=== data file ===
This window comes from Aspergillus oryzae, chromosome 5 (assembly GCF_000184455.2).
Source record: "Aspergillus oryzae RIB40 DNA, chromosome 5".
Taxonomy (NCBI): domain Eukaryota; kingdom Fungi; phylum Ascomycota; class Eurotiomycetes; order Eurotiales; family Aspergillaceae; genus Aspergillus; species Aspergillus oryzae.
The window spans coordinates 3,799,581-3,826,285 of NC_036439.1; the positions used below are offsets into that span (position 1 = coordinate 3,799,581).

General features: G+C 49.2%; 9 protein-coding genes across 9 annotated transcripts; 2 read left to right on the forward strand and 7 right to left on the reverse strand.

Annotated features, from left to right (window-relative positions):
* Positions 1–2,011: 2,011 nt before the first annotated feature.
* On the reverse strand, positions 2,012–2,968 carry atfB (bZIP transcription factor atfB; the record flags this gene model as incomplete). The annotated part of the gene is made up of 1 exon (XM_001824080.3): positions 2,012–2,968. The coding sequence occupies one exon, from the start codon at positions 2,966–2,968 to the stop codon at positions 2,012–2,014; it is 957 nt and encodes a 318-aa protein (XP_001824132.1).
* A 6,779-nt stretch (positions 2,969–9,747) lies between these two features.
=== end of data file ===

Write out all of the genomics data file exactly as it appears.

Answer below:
This window comes from Aspergillus oryzae, chromosome 5 (assembly GCF_000184455.2).
Source record: "Aspergillus oryzae RIB40 DNA, chromosome 5".
Taxonomy (NCBI): domain Eukaryota; kingdom Fungi; phylum Ascomycota; class Eurotiomycetes; order Eurotiales; family Aspergillaceae; genus Aspergillus; species Aspergillus oryzae.
The window spans coordinates 3,799,581-3,826,285 of NC_036439.1; the positions used below are offsets into that span (position 1 = coordinate 3,799,581).

General features: G+C 49.2%; 9 protein-coding genes across 9 annotated transcripts; 2 read left to right on the forward strand and 7 right to left on the reverse strand.

Annotated features, from left to right (window-relative positions):
* Positions 1–2,011: 2,011 nt before the first annotated feature.
* On the reverse strand, positions 2,012–2,968 carry atfB (bZIP transcription factor atfB; the record flags this gene model as incomplete). The annotated part of the gene is made up of 1 exon (XM_001824080.3): positions 2,012–2,968. The coding sequence occupies one exon, from the start codon at positions 2,966–2,968 to the stop codon at positions 2,012–2,014; it is 957 nt and encodes a 318-aa protein (XP_001824132.1).
* A 6,779-nt stretch (positions 2,969–9,747) lies between these two features.